Sunday, October 23, 2016

Six months ago

My mother passed away. It was sudden and unexpected. She died of Non-Hopkins Lymphoma, and we were told that she would pull through, but because she did not have health insurance she wasn't able to start treatment. When she finally could, the cancer had spread so rapidly that her body just couldn't keep up anymore and 6 weeks after her diagnosis, she slipped away while I held her hands in mine. 

As some of you may know, I am an only child and have no family in my city except for my own child. I do have many lovely and amazing friends, who have been kind and supportive as best they can be, but it has still left me with the burden of grief to deal with alone in most ways. The profoundness of losing a parent, my only parent, is not something I can easily put into words. It is this grief that has stopped me from writing more blogs as I had planned for in 2016.

So, many have said to me that this grief will become easier, but for me it has become more acutely painful the more time that has past. I don’t try and pick up the phone to call her anymore, or leave her a post on her facebook, but I seem to miss her more and more daily.

I've gone through a lot of transition and change since she passed.

My child moved out into their own apartment.

I ended a long-term relationship.

I lost my job with a company that I enjoyed working with because the company downsized.


I started working a new job registering voters and will end soon which means I will have to find another part-time position to take its place.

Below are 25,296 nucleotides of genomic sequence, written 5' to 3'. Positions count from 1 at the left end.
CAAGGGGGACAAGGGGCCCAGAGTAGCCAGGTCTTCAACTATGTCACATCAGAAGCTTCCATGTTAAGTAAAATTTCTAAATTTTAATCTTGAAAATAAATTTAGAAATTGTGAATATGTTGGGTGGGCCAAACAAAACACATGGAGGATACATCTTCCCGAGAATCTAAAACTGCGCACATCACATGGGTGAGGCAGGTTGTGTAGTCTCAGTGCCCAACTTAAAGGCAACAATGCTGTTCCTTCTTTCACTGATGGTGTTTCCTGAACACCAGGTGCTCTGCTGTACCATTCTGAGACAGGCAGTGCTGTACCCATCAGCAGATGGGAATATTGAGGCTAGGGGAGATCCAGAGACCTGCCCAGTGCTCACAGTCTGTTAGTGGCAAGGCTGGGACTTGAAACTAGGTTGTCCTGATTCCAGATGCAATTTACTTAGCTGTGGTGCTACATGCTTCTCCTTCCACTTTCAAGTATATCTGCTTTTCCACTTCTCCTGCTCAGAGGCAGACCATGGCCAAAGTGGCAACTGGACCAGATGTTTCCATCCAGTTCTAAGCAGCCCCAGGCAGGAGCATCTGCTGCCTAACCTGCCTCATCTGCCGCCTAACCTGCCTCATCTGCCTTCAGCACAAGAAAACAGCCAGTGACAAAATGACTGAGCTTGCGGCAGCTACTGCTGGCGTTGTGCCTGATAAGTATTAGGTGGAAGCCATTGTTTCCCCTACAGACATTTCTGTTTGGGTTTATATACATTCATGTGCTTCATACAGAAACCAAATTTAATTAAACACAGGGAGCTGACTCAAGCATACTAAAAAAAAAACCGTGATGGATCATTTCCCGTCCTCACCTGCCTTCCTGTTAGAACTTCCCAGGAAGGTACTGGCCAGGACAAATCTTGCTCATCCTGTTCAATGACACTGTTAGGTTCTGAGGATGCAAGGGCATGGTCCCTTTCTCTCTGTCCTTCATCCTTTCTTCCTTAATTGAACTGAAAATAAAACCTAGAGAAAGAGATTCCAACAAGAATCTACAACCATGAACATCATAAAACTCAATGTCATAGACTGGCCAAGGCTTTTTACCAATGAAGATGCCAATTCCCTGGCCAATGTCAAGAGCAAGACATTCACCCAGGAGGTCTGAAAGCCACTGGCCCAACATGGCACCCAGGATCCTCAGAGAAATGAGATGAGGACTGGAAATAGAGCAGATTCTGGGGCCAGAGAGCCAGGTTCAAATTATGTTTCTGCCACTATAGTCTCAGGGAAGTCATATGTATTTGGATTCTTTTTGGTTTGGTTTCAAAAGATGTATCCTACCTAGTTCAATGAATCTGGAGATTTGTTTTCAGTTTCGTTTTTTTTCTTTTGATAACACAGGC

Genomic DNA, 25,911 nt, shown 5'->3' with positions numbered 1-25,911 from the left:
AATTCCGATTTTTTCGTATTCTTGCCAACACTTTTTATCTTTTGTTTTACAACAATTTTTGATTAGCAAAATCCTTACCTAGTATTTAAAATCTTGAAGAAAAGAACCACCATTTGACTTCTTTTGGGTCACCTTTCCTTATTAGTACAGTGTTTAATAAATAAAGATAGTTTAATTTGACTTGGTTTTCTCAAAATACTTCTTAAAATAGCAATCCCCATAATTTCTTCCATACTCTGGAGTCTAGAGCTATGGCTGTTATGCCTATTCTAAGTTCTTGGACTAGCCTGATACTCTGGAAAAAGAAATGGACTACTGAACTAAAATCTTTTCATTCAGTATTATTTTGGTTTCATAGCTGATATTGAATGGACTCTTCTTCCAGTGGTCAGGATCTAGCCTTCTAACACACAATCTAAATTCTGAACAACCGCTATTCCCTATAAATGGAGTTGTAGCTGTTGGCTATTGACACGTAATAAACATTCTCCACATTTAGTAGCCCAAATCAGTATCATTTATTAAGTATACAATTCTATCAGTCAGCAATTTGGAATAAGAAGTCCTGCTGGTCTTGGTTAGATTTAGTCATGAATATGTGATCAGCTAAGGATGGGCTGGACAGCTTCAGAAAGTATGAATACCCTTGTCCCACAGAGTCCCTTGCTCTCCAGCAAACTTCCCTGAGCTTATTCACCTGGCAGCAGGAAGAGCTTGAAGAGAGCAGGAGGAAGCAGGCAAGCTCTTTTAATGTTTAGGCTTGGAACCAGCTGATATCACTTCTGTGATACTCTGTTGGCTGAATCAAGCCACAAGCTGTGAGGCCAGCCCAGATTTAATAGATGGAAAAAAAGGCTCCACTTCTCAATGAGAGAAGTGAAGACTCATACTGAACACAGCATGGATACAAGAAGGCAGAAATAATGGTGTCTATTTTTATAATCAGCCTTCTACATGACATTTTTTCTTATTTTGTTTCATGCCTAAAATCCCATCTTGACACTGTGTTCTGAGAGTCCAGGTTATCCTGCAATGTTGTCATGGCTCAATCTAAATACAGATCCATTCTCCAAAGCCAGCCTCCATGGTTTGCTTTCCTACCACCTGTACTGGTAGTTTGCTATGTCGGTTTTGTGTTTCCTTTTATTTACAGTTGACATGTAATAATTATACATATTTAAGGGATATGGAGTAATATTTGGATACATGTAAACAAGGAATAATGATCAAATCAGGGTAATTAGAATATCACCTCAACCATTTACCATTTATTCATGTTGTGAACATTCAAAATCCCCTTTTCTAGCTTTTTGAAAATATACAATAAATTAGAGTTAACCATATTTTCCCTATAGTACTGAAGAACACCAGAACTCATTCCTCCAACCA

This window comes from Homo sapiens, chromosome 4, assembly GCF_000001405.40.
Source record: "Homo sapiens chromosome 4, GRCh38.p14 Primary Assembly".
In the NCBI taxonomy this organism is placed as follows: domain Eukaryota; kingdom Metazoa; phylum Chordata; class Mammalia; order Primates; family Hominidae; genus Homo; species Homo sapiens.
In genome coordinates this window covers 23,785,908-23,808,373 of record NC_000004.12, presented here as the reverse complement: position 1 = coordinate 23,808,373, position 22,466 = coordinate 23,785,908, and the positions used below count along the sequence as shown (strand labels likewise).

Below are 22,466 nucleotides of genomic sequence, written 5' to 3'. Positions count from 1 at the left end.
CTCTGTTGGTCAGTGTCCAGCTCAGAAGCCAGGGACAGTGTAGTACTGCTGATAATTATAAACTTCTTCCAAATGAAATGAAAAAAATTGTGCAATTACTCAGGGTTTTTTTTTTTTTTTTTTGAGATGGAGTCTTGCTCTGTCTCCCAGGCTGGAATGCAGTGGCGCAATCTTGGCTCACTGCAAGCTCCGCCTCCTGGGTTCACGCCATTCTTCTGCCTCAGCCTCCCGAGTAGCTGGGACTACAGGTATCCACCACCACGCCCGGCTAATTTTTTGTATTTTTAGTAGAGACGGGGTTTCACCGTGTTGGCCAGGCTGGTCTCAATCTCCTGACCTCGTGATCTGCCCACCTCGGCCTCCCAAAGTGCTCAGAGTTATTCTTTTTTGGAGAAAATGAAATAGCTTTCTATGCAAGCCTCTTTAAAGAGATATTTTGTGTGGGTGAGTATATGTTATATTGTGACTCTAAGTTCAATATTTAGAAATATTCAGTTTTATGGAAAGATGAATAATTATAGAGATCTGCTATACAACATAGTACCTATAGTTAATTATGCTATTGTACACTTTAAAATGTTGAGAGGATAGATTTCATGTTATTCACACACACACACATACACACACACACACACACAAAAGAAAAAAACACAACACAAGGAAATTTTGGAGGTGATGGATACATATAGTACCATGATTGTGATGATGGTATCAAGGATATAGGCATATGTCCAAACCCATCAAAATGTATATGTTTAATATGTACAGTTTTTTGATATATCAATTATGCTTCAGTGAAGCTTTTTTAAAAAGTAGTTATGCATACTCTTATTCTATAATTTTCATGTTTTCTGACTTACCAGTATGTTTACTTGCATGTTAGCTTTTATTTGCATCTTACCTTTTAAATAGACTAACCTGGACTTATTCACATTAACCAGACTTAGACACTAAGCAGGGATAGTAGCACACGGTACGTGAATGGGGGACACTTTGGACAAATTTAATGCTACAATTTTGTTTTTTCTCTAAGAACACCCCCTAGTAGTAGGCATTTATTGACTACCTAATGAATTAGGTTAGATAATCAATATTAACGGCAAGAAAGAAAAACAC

I painted the kitchen, my office and started on the bathroom.

I almost fell in love again.

I’ve done many things to just try and stay busy, because when the mind is busy it is hard to think about grief. Grief like work can be put off till the last possible minute, I’ve found.

But, grief is a cruel animal that will bite the heart just when it’s calm enough to believe it's safe.

What has been hardest for me has been when I have ventured out of my house to see friends or have a drink. If I run into someone I haven’t seen for a while and they ask how I’ve been or what’s new--the questions is almost always followed with, “Well, my mother past away in April.” Which is then followed with, “Oh, I’m so sorry” and then “Are you okay”? 

Most days, I don’t know how to respond to either of these remarks. It is only polite to say “Sorry” and I am okay. I mean, I must be ‘okay’. I still go to work every day. I still take care of my home and my full house of rescue pets.

Many of my dearest have commented on my strength. Which I find puzzling. The world doesn’t not stop because you have lost a piece of your life. It moves on either with you or without you. I can’t stay in bed and not live. I must make money so I can pay all my bills, and write bad and sometimes okay poems, and teach students. I’m not sure if that is strength or if what mode I am in right now is just survival.

But, I do know, that my mother would never want me to give up. To stop. She frowned upon such things as just giving, because she gave up many times on many things, and as with all parents, she insisted I become more than she was. That I work harder. That I continue to keep going no matter what.  

I also know she would want me to do more than just survive. She would want me to thrive. 

So, I am working on thriving part a bit more than ever before. I am, for the first time ever, able to do exactly what I want in my life. I wish I had understood this more after she passed away and had used my small inheritance on making a big leap, but I also was not ready. I didn’t know what it was I wanted to leap to, but it’s becoming clearer now that some time has passed.

I am working on starting a Patreon account to help me accomplished some things. I hope to in the next 7-10 days have my goals and awards all ironed out, but if you would like to help me before I officially launch, here is the link: